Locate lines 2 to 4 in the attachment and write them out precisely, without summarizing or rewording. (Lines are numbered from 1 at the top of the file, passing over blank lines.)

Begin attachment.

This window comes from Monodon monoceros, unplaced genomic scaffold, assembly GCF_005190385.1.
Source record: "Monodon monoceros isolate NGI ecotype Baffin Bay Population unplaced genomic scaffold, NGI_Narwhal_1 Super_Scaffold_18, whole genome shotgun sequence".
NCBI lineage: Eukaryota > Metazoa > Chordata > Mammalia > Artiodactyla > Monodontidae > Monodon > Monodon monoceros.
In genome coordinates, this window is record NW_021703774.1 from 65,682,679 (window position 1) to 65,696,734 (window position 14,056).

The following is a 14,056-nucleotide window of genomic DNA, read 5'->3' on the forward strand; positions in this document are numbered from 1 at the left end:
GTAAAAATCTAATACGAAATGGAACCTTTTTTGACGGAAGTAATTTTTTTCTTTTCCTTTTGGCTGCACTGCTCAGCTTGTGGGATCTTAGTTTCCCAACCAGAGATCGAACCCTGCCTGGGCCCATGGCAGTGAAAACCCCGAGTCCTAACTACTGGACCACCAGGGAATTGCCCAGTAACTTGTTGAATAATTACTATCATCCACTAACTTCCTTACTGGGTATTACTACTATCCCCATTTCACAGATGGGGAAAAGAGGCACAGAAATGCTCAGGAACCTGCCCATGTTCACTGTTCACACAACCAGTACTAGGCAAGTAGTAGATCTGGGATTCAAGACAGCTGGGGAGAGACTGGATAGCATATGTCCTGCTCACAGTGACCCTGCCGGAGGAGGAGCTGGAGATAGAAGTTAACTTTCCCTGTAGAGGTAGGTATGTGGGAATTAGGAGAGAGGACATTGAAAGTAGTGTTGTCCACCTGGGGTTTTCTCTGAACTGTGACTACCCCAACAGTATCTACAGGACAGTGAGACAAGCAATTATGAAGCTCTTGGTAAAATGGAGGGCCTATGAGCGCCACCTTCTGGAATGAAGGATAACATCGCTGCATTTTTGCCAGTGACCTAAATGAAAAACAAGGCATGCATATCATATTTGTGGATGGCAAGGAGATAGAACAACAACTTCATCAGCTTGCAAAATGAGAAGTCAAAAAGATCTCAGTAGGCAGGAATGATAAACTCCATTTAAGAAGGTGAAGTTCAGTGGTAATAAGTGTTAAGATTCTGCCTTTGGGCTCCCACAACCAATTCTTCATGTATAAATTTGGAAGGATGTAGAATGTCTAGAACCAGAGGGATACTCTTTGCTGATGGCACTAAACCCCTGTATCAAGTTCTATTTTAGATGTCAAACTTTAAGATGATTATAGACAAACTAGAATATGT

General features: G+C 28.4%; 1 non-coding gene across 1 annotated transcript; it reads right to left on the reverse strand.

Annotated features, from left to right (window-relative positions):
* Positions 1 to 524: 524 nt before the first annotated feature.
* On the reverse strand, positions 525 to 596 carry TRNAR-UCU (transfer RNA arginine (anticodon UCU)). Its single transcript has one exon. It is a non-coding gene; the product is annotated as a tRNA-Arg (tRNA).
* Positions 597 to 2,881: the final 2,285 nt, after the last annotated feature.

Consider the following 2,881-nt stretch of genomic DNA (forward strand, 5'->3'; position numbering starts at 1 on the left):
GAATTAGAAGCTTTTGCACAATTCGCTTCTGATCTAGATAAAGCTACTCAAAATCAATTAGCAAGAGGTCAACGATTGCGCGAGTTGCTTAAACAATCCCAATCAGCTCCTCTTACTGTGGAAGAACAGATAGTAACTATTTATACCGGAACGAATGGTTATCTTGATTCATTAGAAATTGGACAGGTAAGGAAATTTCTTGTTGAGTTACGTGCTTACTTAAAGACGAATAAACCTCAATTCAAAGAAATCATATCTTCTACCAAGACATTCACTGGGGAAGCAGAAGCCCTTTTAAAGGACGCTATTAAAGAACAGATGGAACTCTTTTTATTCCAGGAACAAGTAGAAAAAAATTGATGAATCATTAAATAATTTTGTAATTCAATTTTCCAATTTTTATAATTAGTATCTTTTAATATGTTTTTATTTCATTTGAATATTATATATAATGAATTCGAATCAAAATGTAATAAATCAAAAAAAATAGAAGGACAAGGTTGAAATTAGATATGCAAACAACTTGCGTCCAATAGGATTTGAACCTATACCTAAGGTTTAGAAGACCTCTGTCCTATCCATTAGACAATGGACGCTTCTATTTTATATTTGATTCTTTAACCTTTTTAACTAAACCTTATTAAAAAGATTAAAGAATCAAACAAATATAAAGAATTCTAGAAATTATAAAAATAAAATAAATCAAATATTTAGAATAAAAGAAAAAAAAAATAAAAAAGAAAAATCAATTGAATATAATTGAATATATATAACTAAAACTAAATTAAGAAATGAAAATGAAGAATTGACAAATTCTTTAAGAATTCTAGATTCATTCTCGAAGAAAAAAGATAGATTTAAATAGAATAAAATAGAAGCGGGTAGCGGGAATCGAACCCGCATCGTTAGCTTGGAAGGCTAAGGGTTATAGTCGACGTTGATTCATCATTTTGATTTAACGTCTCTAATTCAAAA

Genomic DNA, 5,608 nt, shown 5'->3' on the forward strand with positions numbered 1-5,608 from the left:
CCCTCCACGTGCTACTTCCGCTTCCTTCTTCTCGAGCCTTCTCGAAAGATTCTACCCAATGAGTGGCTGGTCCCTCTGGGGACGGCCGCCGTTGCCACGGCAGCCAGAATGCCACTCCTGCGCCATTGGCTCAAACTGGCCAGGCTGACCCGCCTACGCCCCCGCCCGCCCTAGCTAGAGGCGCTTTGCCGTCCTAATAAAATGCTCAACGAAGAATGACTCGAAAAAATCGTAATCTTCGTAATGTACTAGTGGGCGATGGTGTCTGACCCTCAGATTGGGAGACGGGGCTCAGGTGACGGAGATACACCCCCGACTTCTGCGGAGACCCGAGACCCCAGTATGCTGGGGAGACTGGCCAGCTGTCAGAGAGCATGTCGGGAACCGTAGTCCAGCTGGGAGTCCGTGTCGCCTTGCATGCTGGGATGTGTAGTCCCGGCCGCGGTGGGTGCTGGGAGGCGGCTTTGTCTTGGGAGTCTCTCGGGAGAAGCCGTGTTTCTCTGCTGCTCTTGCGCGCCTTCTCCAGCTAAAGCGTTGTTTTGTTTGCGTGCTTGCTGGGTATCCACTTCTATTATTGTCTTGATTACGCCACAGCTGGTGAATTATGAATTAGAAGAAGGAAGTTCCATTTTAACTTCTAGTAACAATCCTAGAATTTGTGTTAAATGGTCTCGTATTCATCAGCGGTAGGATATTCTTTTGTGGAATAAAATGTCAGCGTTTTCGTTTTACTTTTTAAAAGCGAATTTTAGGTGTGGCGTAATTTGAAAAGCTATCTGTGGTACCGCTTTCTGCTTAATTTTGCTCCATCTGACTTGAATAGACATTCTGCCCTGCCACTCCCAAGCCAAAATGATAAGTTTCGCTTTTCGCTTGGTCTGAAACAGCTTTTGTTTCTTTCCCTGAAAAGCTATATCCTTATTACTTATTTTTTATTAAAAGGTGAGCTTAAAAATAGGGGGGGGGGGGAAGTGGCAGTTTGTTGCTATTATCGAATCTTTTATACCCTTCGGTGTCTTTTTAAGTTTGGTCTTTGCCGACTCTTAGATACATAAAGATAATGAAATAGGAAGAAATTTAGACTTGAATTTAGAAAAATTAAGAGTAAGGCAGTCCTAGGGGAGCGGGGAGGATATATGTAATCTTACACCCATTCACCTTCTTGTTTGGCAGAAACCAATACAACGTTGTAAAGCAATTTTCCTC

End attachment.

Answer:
Source record: "Monodon monoceros isolate NGI ecotype Baffin Bay Population unplaced genomic scaffold, NGI_Narwhal_1 Super_Scaffold_18, whole genome shotgun sequence".
NCBI lineage: Eukaryota > Metazoa > Chordata > Mammalia > Artiodactyla > Monodontidae > Monodon > Monodon monoceros.
In genome coordinates, this window is record NW_021703774.1 from 65,682,679 (window position 1) to 65,696,734 (window position 14,056).